Medicare Advantage spends a lot of money to cover the most expensive patients
CMS will close similar plans (any Medicare Advantage plan with more than 80% of a doubly eligible population) in 2023, and those enrolled will move to D-SNP. This impending change has helped drive insurers’ interest in these plans, Phillips said.
A broader focus by the healthcare industry on addressing the social determinants of health and advancing values-based care has also contributed to the growth of the D-SNP, Rizer said.
The dual-eligibility population, which tends to use more medical services than others, has historically been opposed to managed care plans, but that may be changing, Rizer said. “In recent years, we’ve also seen a more innovative set of additional benefits that can be especially appealing to dual eligible people who could drive growth,” he said.
States using Medicaid managed care have also accelerated D-SNP adoption, Rizer said. A growing number of states require that insurers offering Medicaid managed care contracts also offer D-SNPs. The goal is to better integrate care for doubly eligible beneficiaries, he said.
Medicaid record enrollment during the COVID-19 pandemic also accelerated the adoption of D-SNP by industry, said Nick Herro, director of the Chartis Group.
Insurers also have a financial interest in offering these products.
CMS pays more Medicare Advantage insurers to take on D-SNP risk. In addition to receiving a risk-adjusted payment based on the number of conditions members have, the plans receive improved payments to take into account the complexity of caring for this population, through a measure called the categorical adjustment index. Some state Medicaid agencies also offer Medicare Advantage insurers an additional reimbursement to provide more benefits.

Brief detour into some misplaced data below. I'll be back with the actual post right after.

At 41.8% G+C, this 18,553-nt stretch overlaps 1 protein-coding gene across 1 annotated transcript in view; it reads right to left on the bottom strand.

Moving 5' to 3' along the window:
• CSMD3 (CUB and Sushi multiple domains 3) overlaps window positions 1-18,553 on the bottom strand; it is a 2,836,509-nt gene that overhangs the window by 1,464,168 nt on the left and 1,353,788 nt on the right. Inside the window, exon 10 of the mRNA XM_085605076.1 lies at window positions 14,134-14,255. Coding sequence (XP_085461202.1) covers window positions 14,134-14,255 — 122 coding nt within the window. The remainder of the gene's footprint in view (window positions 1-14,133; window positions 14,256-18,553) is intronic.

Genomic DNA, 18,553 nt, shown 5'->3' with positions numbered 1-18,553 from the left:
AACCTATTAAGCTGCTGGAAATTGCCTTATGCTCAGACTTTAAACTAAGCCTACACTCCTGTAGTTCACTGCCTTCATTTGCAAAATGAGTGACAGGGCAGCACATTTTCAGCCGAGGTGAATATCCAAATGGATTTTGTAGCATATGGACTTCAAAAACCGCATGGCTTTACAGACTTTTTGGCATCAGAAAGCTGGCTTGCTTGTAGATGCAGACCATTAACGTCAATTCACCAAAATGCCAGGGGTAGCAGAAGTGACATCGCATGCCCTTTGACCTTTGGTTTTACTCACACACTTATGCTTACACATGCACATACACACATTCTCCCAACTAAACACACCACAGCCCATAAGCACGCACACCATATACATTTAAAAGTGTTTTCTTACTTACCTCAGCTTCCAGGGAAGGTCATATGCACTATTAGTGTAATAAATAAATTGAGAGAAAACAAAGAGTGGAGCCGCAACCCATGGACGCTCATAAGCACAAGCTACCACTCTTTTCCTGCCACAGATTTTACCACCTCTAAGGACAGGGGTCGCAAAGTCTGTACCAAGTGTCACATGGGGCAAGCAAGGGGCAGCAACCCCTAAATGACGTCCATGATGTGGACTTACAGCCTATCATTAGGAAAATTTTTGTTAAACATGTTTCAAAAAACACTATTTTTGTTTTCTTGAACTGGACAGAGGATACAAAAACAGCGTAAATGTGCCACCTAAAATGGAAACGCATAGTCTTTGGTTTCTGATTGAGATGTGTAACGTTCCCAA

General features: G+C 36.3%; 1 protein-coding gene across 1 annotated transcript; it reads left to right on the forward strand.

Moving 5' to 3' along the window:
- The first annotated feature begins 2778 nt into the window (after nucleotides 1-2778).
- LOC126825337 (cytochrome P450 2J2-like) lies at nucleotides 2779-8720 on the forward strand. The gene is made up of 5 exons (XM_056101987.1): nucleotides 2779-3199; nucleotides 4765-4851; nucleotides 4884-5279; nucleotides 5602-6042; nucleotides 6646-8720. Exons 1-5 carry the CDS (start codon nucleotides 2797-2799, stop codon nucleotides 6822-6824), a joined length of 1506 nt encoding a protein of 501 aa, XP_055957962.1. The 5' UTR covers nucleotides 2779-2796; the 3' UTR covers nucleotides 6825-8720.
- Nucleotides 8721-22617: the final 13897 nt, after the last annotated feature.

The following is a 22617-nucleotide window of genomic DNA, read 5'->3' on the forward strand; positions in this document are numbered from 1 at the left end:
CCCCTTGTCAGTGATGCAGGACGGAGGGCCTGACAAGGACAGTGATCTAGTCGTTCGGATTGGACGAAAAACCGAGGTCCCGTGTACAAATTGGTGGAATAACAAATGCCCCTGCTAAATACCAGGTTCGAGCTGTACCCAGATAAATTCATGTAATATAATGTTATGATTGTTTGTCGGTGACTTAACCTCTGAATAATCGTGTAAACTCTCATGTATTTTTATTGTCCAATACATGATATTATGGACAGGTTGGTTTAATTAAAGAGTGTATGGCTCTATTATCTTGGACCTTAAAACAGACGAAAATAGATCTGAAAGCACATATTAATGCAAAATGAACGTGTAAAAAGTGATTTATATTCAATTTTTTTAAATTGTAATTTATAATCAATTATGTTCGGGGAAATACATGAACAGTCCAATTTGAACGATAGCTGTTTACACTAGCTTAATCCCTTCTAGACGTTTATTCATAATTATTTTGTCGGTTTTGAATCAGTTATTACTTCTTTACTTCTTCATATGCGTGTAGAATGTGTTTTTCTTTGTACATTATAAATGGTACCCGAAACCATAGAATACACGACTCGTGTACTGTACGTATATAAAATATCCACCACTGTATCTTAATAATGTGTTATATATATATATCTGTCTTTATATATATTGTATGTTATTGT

“The form follows finances,” Phillips said. “Most insurers have found that it’s a way to improve profitability because of slightly increased payments, and also because you can coordinate services and networks more efficiently.”
Four of Medicare Advantage’s largest insurers control nearly 75 percent of the special needs plan market, with UnitedHealthcare, Humana, Centene and Anthem covering more than 3 million people together, according to Chartis Group data. UnitedHealthcare is the market leader: the $ 12 billion insurer had 1.6 million members of the special needs plan earlier this year, Chartis Group found.
While these figures include people enrolled in all kinds of special needs plans, Herro said D-SNPs account for the lion’s share, with beneficiaries enrolled in other types of SNPs accounting for less than 5%.
The growing patient population and the potential for lucrative returns has attracted new entrants, in addition to the expansions of legacy insurers.
From 2021 to 2022, Aetna increased enrollment in the special needs plan at the fastest pace in the industry, with the $ 5 billion insurer seeing enrollment increase 108.9% year-on-year to 130,573 members early of 2022.
Geographic expansion is the insurer’s main growth strategy, said Laura Esslinger, national vice president of Aetna’s dual-eligible segment. In 2019, the company operated D-SNP in nine states. Today, it offers dual special needs plans in 28 states and more.
To differentiate itself, Aetna expands the benefits that complement family budgets. The insurer offers healthy eating cards, utility assistance, no drug copayments, and an over-the-counter benefit that registrants can use to purchase specific health and wellness products at CVS outlets.
The insurer has also focused on improving its care model by hiring local care managers to help patients access community resources, such as affordable housing, Esslinger said.